As evening fell on Russia’s Khmeimim airbase in western Syria, the first drones appeared. Then more, until 13 were flashing on radars, speeding towards the airbase and a nearby naval facility.
The explosives-armed aircraft were no trouble for Russian air defences, which shot down seven and jammed the remaining six, according to the country’s defence ministry. But the failed attack in January last year was disturbing to close observers of drone warfare.
“It was the first instance of a mass-drone attack and the highest number of drones that I believe we’ve seen non-state actors use simultaneously in a combat operation,” says Paul Scharre, a defence analyst and author who studies the weaponisation of artificial intelligence.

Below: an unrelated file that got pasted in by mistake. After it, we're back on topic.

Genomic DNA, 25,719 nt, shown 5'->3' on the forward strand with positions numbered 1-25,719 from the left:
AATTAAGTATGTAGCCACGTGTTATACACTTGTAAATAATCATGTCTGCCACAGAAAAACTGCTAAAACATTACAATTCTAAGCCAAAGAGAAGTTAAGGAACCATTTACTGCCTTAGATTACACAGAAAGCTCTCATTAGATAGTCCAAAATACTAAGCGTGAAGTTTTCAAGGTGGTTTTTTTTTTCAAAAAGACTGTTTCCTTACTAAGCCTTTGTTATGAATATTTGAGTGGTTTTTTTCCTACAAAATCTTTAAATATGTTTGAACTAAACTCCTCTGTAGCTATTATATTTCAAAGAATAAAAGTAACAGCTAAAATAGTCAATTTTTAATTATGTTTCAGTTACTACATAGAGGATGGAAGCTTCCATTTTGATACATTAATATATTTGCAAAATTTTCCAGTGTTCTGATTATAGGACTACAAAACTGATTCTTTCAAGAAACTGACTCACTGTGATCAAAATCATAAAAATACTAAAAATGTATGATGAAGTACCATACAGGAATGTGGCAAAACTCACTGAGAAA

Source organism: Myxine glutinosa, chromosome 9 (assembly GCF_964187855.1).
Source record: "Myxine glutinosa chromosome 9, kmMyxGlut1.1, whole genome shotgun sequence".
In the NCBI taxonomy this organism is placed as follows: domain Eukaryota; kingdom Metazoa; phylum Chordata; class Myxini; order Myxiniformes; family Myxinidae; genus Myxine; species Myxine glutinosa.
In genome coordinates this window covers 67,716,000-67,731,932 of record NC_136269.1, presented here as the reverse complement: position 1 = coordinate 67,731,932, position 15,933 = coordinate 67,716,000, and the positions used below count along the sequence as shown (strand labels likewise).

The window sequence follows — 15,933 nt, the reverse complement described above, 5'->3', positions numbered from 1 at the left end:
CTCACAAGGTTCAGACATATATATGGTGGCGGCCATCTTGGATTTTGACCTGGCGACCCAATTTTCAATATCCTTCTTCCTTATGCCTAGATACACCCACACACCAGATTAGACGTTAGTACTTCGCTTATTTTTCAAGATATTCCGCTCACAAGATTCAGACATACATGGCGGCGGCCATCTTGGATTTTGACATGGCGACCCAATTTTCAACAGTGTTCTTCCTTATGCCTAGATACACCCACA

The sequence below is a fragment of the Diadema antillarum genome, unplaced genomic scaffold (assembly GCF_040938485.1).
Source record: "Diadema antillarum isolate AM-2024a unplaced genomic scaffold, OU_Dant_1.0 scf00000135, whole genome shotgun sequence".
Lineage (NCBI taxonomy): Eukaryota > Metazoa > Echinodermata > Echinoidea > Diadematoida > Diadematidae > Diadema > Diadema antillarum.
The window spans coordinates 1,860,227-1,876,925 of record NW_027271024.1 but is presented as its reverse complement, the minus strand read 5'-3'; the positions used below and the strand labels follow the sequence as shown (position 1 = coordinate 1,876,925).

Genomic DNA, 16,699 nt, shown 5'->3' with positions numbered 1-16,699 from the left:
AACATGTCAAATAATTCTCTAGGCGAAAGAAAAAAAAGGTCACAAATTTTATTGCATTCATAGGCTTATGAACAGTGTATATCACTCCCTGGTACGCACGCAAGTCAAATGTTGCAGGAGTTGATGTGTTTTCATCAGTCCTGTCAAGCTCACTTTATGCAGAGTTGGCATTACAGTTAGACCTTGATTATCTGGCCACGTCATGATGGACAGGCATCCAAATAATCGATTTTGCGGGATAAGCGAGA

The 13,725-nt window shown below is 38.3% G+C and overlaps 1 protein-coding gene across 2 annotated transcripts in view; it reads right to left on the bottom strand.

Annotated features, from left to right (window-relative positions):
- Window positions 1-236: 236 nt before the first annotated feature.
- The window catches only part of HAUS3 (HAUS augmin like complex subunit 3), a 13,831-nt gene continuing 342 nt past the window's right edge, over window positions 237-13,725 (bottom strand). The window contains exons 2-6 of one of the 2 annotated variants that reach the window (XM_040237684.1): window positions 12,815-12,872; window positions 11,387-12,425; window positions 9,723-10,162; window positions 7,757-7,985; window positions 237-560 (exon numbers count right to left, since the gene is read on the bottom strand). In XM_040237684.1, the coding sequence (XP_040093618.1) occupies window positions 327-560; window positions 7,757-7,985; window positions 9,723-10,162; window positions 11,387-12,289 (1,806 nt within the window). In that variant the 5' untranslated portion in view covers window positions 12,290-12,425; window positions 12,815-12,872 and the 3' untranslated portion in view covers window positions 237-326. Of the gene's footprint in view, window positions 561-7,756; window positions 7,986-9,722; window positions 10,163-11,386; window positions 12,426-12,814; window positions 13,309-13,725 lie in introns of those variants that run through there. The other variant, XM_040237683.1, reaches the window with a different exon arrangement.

The attempted attacks continued and in September the Russian army said it had downed nearly 60 drones around the Khmeimim base so far this year.
For now, military drone use is dominated by lightweight surveillance unmanned aerial vehicles (UAVs) and larger attack UAVs. This situation is unlikely to change in the near future: according to defence experts at the information group Jane’s, orders for both types of device are expected to increase dramatically in the decade ahead.
But the assaults on Khmeimim, as well as September’s successful strike on oil facilities in Saudi Arabia, were early flashes of a possible future for aerial warfare: drone swarming. (end of excerpt)
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